That afternoon we headed for Moama over the border from Echuca, and yes we did the crossing the border stuff “I’m in Victoria now, I’m in New South Wales…” and by the way, Scott still doesn’t get it. He still has trouble with good night “John boy” from the Walton’s insisting his name is Scott, only surpassed by the new saying, as we left a pub for home and I said “Home James and don’t hold the horses” Scott said “mum my name is Scott”. What a great day, Scott found a water house power station on the river to draw and I took lots of photos of paddle boats going up and down the Murray River. As mentioned earlier, you must do this at least once in your life time, the more we travel the Upper Murray the greater it gets.

I said to Scott I love you so much I could eat you, Scott said “ No mum that could kill me” mind you I say that to my granddaughters and they sort of look at me like “Nana, that’s not a very good idea!”, innocence is so refreshing.

We were going to head for Swan Hill the next day but while travelling between Yarrawonga and Echuca we saw some extraordinary sights. Beautifully groomed farms of olive and fruit trees, each forming long artists lines in the rich, red Murray valley soil, they were covered with the last falling leaves of autumn and the ground was covered with mango gold, burgundy ,Scott’s favourite colour I found out, and a range of golden browns. Because we had the caravan I couldn’t stop, finding a suitable, safe park to jump out and take a photo is too hard, it is one of the limitations of the van.  So the next day we back tracked in just the 4wd. The interesting thing was in my mind we would see some really good things that we passed a few days earlier but it wasn’t the same.  Maybe a different time of the day and the light was different, I don’t know.   I remember when Geoff and I were in Turkey last year a guide who was very philosophical, well we were in the city of philosophers, Rhodes, told us to enjoy our journey and come back again but remember “you can go to the same river but you will never swim in the same water twice.”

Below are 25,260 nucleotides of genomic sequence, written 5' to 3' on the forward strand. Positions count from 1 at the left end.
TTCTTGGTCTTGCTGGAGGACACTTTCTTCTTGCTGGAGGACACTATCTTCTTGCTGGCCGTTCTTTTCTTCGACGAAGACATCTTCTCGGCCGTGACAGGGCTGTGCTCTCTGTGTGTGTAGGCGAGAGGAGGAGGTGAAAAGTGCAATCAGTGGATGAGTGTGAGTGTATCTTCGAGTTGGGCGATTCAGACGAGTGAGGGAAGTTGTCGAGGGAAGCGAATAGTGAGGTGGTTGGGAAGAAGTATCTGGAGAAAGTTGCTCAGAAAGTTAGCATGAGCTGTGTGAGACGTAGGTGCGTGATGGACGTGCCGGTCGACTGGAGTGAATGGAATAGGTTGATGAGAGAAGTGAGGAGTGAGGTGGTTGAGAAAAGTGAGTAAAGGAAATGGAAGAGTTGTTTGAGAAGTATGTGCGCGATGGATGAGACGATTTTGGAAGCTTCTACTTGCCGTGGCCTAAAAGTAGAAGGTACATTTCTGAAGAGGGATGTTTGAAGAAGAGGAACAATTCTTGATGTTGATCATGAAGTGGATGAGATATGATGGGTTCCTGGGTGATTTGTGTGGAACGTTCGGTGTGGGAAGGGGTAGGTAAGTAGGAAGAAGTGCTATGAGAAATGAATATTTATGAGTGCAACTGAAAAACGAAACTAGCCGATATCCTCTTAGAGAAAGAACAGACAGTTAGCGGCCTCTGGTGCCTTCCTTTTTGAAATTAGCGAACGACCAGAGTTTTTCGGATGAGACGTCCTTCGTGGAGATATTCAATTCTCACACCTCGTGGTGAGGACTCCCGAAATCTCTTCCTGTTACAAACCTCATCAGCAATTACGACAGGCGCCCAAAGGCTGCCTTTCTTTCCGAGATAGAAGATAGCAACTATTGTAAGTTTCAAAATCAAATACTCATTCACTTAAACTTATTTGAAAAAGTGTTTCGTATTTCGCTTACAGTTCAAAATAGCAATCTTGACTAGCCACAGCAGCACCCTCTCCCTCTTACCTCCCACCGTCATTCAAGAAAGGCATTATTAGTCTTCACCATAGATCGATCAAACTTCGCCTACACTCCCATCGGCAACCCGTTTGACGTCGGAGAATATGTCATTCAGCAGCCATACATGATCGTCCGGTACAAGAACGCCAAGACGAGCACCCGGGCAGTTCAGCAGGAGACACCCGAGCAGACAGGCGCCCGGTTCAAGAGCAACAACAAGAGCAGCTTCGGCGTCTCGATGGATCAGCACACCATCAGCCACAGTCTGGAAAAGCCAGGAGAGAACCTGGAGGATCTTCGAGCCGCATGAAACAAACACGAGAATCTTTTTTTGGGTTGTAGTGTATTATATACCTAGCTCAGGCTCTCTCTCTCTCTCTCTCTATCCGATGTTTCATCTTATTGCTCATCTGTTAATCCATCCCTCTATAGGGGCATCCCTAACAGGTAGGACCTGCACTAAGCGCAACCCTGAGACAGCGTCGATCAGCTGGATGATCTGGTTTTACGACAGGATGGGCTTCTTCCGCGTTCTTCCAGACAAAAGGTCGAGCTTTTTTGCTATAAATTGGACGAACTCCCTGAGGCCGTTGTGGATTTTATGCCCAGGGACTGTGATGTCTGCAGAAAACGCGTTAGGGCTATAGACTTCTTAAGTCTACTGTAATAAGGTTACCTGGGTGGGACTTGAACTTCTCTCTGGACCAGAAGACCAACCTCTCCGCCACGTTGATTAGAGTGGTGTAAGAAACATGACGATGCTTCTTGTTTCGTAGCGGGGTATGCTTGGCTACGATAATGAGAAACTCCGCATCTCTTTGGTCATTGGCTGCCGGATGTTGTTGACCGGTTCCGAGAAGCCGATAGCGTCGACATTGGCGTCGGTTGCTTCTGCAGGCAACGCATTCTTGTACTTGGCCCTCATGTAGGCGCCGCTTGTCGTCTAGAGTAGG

Fortunately we found a turnoff down to the Murray River, this was very special and after Scott and my argument about introducing more detail into his work, he was very anxious to show me what he could do.  We found a quiet spot on the bend of the river and both settled in to do some work, “just another day at the office”. Scott completed another piece and even worked on a few from the days before. Unfortunately we were surrounded by mosquitoes and agreed it was time to move on. The mosquitoes up here are huge and as my dear dad said once “the mozzies are so big they need a helicopter pad to land”, though the competition is even, as they are a lot slower and easier to swot. Scott has a lovely saying about the sound of mosquito’s that fly around in the dark while you are trying to get to sleep, he describes the sound as ‘Vibrating violins’.

Following the Murray is interesting for a lot of reasons including the small towns, the landscape and all the people who love to chat, from its start in the snowy mountains where farming appears to breed beef cattle to a few hundred kilometres west following the river to Echuca where more dairy-farming is dominant, then after Yarrawonga the olive groves and fruit trees change the landscape again.

Next move; we had a small audience to watch us pack up the van and what a lovely lot who were more than willing to help us get it right. Thanks guys

We still didn’t get it right. Next,  Swan Hill … what a day!